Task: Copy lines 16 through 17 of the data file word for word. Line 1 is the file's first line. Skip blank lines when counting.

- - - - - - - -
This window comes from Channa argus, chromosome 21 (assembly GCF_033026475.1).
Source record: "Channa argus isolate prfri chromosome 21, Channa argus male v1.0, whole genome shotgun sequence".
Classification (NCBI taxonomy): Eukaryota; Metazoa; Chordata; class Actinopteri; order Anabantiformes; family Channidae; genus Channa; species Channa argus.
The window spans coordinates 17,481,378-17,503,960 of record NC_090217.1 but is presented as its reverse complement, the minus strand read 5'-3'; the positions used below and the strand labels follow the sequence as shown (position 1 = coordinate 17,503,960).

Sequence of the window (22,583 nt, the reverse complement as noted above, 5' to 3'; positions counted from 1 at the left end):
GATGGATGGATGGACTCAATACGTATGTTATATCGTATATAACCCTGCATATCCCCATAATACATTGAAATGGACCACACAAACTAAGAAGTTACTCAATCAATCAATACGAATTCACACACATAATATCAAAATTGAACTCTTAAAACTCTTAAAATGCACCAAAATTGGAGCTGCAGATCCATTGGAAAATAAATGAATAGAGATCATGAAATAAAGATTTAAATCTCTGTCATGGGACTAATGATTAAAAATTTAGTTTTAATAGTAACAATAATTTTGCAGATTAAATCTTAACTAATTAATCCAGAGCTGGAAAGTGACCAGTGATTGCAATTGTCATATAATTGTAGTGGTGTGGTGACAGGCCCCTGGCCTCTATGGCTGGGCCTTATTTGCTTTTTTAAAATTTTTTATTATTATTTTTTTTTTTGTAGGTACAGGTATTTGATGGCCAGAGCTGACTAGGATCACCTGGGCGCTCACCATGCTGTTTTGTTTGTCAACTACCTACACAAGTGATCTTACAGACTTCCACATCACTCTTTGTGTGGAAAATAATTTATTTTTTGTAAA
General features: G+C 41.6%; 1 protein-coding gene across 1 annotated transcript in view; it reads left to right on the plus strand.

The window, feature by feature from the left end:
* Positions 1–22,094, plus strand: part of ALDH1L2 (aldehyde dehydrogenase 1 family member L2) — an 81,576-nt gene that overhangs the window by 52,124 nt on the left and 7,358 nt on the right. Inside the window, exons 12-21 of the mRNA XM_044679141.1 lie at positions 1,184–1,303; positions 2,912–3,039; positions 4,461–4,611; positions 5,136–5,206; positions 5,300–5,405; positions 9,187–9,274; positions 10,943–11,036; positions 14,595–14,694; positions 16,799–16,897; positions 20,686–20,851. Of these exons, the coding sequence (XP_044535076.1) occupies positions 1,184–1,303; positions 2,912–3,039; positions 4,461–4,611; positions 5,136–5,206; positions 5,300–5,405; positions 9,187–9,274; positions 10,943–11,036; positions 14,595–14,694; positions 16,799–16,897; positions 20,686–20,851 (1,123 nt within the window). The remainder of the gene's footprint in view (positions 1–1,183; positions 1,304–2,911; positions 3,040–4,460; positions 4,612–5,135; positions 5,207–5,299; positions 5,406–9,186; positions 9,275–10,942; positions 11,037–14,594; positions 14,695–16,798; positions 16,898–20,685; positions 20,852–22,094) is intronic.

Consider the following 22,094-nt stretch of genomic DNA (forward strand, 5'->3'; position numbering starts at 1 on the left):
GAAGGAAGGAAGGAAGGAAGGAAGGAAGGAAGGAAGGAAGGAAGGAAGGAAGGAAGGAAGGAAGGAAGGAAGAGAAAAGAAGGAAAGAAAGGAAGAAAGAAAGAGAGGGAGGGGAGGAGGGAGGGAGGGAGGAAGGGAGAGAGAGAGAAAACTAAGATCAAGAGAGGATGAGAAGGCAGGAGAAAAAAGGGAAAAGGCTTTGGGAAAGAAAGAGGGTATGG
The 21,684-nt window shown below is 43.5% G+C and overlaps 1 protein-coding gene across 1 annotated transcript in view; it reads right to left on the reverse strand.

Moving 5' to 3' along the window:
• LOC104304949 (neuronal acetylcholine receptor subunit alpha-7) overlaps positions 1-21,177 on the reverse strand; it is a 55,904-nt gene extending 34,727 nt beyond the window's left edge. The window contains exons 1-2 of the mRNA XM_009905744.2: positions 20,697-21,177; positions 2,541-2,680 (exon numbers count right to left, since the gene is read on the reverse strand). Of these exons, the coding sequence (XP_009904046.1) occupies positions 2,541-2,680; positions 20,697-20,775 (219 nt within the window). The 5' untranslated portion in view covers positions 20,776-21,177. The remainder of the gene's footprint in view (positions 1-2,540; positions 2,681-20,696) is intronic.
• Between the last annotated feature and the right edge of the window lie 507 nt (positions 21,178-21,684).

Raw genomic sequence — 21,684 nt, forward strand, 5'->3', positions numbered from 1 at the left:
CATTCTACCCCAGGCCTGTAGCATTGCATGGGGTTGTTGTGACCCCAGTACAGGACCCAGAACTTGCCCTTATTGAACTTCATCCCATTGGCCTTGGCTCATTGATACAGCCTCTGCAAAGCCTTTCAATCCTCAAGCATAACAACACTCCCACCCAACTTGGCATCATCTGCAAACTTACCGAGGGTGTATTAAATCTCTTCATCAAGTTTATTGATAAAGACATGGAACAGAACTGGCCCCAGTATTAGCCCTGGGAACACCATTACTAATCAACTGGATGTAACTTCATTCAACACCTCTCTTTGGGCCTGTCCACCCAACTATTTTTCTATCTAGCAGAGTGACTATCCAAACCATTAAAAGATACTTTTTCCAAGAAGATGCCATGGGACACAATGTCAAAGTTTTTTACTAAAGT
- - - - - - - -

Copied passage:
Raw genomic sequence — 21,684 nt, forward strand, 5'->3', positions numbered from 1 at the left:
CATTCTACCCCAGGCCTGTAGCATTGCATGGGGTTGTTGTGACCCCAGTACAGGACCCAGAACTTGCCCTTATTGAACTTCATCCCATTGGCCTTGGCTCATTGATACAGCCTCTGCAAAGCCTTTCAATCCTCAAGCATAACAACACTCCCACCCAACTTGGCATCATCTGCAAACTTACCGAGGGTGTATTAAATCTCTTCATCAAGTTTATTGATAAAGACATGGAACAGAACTGGCCCCAGTATTAGCCCTGGGAACACCATTACTAATCAACTGGATGTAACTTCATTCAACACCTCTCTTTGGGCCTGTCCACCCAACTATTTTTCTATCTAGCAGAGTGACTATCCAAACCATTAAAAGATACTTTTTCCAAGAAGATGCCATGGGACACAATGTCAAAGTTTTTTACTAAAGT